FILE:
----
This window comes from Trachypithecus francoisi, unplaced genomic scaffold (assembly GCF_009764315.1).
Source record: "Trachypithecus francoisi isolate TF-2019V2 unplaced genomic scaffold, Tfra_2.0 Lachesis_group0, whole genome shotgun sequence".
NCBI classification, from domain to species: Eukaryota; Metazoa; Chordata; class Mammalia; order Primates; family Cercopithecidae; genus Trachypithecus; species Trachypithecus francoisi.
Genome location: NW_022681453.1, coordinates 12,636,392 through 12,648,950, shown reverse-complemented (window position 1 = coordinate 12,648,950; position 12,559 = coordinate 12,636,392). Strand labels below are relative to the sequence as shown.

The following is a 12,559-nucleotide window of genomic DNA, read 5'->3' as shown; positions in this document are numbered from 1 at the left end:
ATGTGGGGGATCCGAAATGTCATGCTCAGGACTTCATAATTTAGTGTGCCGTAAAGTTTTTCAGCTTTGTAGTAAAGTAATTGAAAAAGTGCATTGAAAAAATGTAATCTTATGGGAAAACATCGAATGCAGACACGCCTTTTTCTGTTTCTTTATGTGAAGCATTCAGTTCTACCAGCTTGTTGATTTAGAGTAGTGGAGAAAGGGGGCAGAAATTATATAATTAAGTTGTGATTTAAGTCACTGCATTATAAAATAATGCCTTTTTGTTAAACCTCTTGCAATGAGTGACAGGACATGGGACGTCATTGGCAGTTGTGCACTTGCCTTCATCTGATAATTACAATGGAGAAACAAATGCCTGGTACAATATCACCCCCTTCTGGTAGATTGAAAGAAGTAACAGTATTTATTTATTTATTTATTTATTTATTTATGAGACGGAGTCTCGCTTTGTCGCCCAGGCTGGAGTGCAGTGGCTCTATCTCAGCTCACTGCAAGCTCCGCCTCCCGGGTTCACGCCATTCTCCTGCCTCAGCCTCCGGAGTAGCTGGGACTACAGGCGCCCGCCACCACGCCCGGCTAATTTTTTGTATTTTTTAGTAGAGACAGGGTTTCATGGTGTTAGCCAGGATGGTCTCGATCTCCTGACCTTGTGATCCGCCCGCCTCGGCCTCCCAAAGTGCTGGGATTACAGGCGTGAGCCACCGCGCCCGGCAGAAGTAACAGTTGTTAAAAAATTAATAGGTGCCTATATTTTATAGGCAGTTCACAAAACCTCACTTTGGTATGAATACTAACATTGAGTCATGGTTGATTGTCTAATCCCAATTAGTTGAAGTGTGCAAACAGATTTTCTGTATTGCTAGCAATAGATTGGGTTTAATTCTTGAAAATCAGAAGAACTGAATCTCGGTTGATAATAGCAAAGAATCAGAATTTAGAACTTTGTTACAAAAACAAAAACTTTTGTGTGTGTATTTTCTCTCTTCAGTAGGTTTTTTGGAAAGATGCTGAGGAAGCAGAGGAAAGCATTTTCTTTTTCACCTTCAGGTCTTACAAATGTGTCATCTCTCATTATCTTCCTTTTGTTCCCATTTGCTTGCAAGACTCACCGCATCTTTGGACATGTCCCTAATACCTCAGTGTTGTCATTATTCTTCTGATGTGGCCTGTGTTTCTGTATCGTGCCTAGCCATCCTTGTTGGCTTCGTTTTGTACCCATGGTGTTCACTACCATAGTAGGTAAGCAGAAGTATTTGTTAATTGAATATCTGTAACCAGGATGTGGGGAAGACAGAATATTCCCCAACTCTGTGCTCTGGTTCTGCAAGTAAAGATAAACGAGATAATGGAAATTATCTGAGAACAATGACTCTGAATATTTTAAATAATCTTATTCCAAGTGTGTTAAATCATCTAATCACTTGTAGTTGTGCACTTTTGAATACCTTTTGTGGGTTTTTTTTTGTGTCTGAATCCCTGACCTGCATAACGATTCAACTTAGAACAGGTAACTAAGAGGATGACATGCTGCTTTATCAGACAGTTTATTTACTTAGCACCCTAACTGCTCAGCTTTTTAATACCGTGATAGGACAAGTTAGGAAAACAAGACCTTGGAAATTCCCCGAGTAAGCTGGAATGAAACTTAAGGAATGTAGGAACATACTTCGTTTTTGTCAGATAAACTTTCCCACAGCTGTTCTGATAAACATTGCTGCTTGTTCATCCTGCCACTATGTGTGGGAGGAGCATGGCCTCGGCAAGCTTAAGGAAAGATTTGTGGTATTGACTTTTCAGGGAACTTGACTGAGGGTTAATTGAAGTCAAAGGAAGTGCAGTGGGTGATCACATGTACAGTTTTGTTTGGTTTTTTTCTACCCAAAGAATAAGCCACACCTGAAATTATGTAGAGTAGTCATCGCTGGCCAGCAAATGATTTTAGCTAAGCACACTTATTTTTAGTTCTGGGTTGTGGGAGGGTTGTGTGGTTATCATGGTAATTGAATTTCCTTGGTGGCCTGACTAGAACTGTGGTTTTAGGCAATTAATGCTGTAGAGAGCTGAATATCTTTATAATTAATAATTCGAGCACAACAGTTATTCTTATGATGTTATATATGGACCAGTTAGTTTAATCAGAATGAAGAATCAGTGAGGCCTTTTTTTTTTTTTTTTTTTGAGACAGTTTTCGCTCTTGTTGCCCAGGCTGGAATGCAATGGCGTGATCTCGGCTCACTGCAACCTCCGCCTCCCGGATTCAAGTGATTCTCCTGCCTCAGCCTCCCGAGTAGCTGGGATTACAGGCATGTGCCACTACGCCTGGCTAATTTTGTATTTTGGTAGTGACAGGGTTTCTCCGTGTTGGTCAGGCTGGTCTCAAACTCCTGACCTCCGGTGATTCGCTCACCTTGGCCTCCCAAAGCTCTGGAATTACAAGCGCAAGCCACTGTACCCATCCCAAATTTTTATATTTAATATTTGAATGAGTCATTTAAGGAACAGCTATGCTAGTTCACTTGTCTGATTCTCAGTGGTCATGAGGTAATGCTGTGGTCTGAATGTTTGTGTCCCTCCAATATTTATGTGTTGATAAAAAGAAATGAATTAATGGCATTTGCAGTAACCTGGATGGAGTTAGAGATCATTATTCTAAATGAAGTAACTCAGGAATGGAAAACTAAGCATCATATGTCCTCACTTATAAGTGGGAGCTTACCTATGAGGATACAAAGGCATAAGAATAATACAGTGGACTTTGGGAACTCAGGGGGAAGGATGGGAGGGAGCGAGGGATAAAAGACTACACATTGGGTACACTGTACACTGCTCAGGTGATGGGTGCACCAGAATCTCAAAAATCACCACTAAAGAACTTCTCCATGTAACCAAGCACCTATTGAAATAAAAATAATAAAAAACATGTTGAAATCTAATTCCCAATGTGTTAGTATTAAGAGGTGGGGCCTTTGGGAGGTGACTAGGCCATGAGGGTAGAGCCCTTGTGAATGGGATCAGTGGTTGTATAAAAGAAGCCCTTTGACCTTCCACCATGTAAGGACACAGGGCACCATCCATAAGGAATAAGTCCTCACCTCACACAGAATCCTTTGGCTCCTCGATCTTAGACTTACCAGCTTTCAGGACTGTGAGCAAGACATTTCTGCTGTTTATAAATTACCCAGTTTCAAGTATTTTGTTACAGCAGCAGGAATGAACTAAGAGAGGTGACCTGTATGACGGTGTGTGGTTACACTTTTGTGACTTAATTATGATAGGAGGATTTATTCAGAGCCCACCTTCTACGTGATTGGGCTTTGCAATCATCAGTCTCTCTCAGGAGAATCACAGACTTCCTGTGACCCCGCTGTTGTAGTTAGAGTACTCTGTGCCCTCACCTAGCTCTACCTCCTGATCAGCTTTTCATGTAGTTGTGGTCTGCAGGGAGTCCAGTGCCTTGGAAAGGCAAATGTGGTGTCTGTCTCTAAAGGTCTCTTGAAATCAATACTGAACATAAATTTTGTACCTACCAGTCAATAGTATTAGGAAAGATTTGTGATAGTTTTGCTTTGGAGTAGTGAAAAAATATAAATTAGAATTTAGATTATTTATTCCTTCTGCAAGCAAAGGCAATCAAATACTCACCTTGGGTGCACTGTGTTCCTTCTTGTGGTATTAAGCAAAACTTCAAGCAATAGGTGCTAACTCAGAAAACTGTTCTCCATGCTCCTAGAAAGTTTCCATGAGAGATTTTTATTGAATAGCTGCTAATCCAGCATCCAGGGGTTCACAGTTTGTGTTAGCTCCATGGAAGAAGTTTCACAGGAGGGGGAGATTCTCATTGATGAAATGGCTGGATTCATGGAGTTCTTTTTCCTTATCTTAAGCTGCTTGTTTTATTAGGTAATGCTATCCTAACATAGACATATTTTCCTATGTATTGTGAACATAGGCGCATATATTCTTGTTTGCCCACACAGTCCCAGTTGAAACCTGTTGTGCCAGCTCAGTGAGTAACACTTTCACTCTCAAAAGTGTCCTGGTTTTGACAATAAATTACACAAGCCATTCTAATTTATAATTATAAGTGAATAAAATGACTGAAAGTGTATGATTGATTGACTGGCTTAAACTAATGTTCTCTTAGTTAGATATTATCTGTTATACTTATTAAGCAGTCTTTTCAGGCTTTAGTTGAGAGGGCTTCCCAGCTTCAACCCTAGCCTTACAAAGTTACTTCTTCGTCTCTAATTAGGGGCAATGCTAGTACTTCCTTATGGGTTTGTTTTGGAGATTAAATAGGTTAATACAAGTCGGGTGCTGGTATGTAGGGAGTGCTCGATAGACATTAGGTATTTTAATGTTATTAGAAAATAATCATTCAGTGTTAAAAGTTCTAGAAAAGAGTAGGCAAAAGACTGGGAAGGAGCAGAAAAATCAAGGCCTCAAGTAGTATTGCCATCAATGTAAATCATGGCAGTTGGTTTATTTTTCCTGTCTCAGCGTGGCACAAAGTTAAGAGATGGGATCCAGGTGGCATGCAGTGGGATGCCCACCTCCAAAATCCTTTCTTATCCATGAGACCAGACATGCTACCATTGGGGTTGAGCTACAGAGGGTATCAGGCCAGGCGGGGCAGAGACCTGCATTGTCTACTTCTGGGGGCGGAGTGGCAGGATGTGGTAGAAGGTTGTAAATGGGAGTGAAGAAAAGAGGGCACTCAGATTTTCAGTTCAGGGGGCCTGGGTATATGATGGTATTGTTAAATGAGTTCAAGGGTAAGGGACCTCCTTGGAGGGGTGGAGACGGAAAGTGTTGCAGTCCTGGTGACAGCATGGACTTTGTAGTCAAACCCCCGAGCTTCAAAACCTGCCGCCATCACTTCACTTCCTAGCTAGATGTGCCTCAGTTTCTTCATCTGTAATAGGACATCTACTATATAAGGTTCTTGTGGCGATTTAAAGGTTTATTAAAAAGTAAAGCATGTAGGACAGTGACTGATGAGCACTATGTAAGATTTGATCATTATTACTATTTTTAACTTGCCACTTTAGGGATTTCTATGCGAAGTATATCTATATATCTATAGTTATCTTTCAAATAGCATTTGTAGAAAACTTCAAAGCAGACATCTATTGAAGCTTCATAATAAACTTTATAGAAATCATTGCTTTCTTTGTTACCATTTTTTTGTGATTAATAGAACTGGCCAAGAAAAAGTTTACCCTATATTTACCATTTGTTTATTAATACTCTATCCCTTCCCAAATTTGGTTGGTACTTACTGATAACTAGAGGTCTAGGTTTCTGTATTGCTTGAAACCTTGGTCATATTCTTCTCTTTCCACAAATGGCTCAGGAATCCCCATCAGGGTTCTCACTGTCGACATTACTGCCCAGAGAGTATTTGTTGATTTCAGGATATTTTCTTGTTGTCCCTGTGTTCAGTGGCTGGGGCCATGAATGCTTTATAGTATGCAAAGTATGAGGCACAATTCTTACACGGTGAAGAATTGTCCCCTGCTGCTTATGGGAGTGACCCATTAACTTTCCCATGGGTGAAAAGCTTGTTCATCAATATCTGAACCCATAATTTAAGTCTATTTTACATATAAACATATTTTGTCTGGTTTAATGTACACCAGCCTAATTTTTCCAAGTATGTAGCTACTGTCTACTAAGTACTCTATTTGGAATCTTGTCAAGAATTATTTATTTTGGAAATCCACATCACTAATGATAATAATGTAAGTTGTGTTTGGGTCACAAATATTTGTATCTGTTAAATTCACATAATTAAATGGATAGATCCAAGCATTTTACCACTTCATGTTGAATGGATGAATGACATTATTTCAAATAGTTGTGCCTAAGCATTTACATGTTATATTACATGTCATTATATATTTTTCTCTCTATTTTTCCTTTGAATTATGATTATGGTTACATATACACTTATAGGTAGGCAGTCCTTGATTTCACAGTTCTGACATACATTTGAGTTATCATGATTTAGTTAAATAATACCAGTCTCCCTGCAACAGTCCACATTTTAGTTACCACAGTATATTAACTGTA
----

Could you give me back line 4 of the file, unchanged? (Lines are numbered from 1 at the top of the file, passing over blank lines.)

Genome location: NW_022681453.1, coordinates 12,636,392 through 12,648,950, shown reverse-complemented (window position 1 = coordinate 12,648,950; position 12,559 = coordinate 12,636,392). Strand labels below are relative to the sequence as shown.